The immense labor of Ken Harrison to track down information on tens of thousands of pieces of Maintenance of Way (MOW) equipment of the Southern Pacific and subsidiaries, more than 20 years of work, has finally come to fruition in the form of a completed book. Just published by the Southern Pacific Historical & Technical Society, it’s a massive volume of 496 pages.
Ken has long recognized that even though this topic is for many people a tangential part of the SP’s history, in fact a huge amount of information and photography does exist. In a sense, only the highlights can be presented in the book (cover below). Attached inside the rear cover is a CD-ROM containing a enormous data collection in the form of car rosters. I have only sampled it, but there is really a lot of data here.
As is evident above, this is a horizontal-format book, with 8.5 x 11-inch pages. Price for this massive book is $149.95, which doubtless sounds huge to many, but if you have been paying attention to prices in general and books in particular, this is no longer a remarkable price for a book this size. You can purchase it directly from the SPH&TS at their website (see: https://sphts.org/product/pre-order-southern-pacific-maintenance-of-way-equipment/ ). The handsome layout of the book interior was created by John and Jonathan Signor.
The book contains hundreds of photos (I haven’t counted them), dating from the end of the 19th century to near the end of the SP in 1996, a substantial number of later ones in color. I know Ken tried to include as many unpublished photos as possible, so a few familiar images that one my recall are not present. Ken hopes to prepare a follow-up volume with some of the many photos omitted from the present book, along with a considerable number of the drawings which couldn’t be included here.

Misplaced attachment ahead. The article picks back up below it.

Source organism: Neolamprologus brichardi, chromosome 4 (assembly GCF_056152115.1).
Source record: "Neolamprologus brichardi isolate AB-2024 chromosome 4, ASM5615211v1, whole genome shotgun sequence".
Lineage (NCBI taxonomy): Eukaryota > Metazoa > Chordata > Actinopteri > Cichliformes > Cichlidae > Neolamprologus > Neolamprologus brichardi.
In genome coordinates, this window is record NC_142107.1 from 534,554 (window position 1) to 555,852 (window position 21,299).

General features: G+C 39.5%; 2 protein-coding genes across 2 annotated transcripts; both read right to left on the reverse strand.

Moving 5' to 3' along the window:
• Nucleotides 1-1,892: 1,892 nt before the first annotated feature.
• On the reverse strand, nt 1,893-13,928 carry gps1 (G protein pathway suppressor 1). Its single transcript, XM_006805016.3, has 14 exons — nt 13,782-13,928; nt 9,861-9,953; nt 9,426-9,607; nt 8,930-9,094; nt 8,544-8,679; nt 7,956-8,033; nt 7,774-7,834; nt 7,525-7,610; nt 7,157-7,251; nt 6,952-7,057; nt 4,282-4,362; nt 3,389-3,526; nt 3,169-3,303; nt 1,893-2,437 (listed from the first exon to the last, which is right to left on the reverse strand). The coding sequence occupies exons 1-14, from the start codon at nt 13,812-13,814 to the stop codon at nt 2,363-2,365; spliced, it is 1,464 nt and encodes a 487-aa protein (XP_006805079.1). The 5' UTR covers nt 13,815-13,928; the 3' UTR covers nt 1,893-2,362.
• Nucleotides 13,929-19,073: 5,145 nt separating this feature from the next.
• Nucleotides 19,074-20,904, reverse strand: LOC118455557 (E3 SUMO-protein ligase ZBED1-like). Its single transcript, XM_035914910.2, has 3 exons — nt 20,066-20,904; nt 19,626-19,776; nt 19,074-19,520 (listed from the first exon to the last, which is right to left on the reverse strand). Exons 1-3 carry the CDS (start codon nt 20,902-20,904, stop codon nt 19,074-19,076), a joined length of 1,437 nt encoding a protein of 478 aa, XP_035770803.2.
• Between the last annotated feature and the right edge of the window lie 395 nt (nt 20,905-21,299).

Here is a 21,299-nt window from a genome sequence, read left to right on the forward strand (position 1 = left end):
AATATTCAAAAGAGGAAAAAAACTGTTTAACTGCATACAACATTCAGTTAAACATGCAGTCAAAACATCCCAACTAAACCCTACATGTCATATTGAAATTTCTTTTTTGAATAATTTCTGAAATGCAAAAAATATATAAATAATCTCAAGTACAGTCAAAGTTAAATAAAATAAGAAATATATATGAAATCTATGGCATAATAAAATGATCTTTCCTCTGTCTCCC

The list of chapter titles reveals the extent and sheer breadth of coverage. Rather than type those titles, I will just show the Contents page. (You can click on the image to enlarge it if you wish.) I suspect that most readers will not have envisioned all of these categories in their personal impression of MOW equipment. Note also the subsidiary railroads, and even Western Union in Chapter 20.
I mentioned the extensive photo coverage. There are any number of photos that really bring the nose right to the page. Here’s one I particularly liked, unloading kegs of spikes from a flat car (page 336: SP photo, Steve Peery collection). The flat car is a revenue-service car pressed into service for this job; note the Supply Car behind it.
Another one I liked, a really typical kind of track gang conversion of an old box car, is listed as a “boarding bunk” car (“boarding” meant it was used to house or feed personnel; page 245: John Signor collection). The four paired over-under windows at each end, and the two in the middle around the door, were a common arrangement — the word “standard” should not enter your consciousness when thinking about MOW equipment. It’s shown below.
(Incidentally, the low car number has nothing to do with relative
age; most MOW car numbers were re-used repeatedly over the decades. This
was just an available car number at the time of conversion, and was the
third car to carry this number.) There are a great many more photos as clear as this one in the book.
If I had any criticism of the book, it is that roster information is buried in text. If you want a quick way to find a particular car, it’s pretty time-consuming. Of course the information is also on the CD-ROM in tabular form, but even going back and forth is a little cumbersome. There is a nice table for flangers on page 14, and a list of fire train cars on page 279, then . . . nothing.
But the phenomenal depth and range of information that Harrison has collected here certainly overwhelms any criticism. It is worth mentioning that this book further extends the already remarkable scope of SP rolling stock documentation. It ranges from the extensive steam locomotive information from Bob Church and Joe Strapac, and the total coverage of diesel locomotives by Strapac, to the five-volume passenger car book series by the SPH&TS passenger car committee (chaired by Jeff Cauthen), and the five-volume series on freight cars that I authored for Signature Press. Harrison’s book is a worthy addition to the list.
I don’t merely recommend this book. I would say that anyone serious about the Southern Pacific needs to own (and use) this book. For nearly everyone, it will greatly expand your knowledge and understanding of the railroad. That’s something accomplished by very few books.
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